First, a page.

Board restates ordinance limit of five total for large animals
by Joseph Back
“I feel safe in Boyd,” the resident said when appearing before the Board during public comment at the regular August board meeting.
Asking for consideration after a domestic incident and police response had resulted in the village learning the resident had violated its five pet limit , the village board promised to look into the matter, later sending a letter in which it restated the ordinance, but without opting to invoke a fine or grant variance.
“It has come to the Village of Boyd Board of Trustees (further to be referred as the Board) attention that you are not in compliance with the following Village of Boyd Ordinance,” the letter begins to the east side resident, with ordinances listed in full under the government tab at boydwi.gov.
As to the letter, it references Title 7 – 1- 19 of village ordinance, “Limitation on Dogs and Cats,” in which “no more than three (3) dogs or five (5) cats, or a total of five (5) dogs and cats,” are allowed in any residence unit.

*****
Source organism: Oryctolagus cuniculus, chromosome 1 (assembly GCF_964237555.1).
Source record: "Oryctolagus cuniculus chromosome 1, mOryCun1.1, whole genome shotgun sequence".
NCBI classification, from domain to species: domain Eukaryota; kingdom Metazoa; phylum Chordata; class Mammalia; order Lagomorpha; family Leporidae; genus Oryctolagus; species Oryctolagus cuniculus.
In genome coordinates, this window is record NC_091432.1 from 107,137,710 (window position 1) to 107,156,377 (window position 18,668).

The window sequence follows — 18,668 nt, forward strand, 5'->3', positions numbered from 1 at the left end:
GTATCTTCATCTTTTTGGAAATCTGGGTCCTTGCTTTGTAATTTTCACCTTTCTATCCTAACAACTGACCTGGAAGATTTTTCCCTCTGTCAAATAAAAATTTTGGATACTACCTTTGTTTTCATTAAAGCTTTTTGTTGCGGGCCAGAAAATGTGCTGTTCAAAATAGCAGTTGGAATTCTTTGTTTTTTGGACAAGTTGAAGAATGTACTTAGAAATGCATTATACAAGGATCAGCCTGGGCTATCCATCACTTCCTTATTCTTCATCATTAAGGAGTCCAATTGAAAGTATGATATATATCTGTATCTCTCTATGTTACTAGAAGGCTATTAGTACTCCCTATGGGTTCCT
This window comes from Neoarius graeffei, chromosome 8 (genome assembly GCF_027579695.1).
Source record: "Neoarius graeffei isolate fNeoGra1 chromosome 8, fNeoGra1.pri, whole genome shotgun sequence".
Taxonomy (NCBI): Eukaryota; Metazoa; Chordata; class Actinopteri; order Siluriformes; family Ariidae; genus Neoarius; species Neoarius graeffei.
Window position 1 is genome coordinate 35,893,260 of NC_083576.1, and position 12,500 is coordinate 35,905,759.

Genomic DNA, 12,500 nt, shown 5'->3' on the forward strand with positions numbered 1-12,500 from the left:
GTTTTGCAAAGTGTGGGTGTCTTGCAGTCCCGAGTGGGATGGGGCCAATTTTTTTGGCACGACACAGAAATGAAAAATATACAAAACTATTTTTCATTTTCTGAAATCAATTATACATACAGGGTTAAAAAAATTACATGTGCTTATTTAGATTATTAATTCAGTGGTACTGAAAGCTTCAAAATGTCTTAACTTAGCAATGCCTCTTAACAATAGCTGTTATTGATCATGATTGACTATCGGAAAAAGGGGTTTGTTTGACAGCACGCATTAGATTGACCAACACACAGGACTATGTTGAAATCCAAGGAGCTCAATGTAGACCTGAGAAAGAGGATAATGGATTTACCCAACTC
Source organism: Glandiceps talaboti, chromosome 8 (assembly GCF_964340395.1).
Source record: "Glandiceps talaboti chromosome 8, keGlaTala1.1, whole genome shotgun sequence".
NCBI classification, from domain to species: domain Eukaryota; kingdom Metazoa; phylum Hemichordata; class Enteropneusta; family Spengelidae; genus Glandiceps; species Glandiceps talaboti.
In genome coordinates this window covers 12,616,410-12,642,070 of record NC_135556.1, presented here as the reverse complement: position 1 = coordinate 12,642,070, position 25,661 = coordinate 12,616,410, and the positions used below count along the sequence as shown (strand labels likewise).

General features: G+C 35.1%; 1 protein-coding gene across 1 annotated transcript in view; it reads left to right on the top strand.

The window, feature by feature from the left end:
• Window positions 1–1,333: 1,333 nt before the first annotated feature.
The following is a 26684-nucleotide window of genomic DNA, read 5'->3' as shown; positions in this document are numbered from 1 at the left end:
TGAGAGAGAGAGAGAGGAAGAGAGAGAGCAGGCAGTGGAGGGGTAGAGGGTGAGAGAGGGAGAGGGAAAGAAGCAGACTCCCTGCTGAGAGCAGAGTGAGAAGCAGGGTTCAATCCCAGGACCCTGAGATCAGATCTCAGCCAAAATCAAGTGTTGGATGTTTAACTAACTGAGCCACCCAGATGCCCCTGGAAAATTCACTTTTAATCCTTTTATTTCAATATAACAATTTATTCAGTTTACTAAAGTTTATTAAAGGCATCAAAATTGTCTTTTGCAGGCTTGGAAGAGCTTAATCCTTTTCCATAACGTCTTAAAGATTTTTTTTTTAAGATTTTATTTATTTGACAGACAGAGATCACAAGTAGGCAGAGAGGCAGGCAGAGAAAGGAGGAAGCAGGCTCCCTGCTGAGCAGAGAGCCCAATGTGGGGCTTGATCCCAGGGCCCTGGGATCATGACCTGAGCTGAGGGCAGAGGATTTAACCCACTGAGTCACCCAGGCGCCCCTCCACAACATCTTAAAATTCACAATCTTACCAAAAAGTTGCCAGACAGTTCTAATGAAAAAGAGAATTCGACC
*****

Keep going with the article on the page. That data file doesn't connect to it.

See LETTER, Page 10 LETTER
from page 8
“This has been communicated to the Board by a report from the Stanley Police Department and a discussion with you at the Board’s August 8, 2022 Public Comment portion of the Board meeting,” the letter states regarding the notice of said resident being in violation of village pet limits.
“The purpose of this letter is to inform you that if you are found to be noncompliant in the future, you will receive a citation for $169.00 First Offense and $200.50 Second Offense, from the Stanley Police Department. A copy of this letter will be forwarded to the Stanley Police Department Chief of Police.”
Signed in turn by village president Bob Geist, the letter was mailed following an August 23 special board meeting, at which in part the village discussed its thoughts on the matter.
“A lot of people couldn’t take care of more than that,” Dale Isaacs had said August 8 as the general reason behind the village ordinance. Discussion was also had on whether exceptions had been made in the past, and by extension the impact of granting an exception on future requests, which in turn would need to be treated equitably with regard to all residents, to avoid the prospect of the board showing favoritism.
“They gave me a reason to get up in the morning,” the noticed resident said of keeping animals on the east side, not having children and recently having gone through a divorce.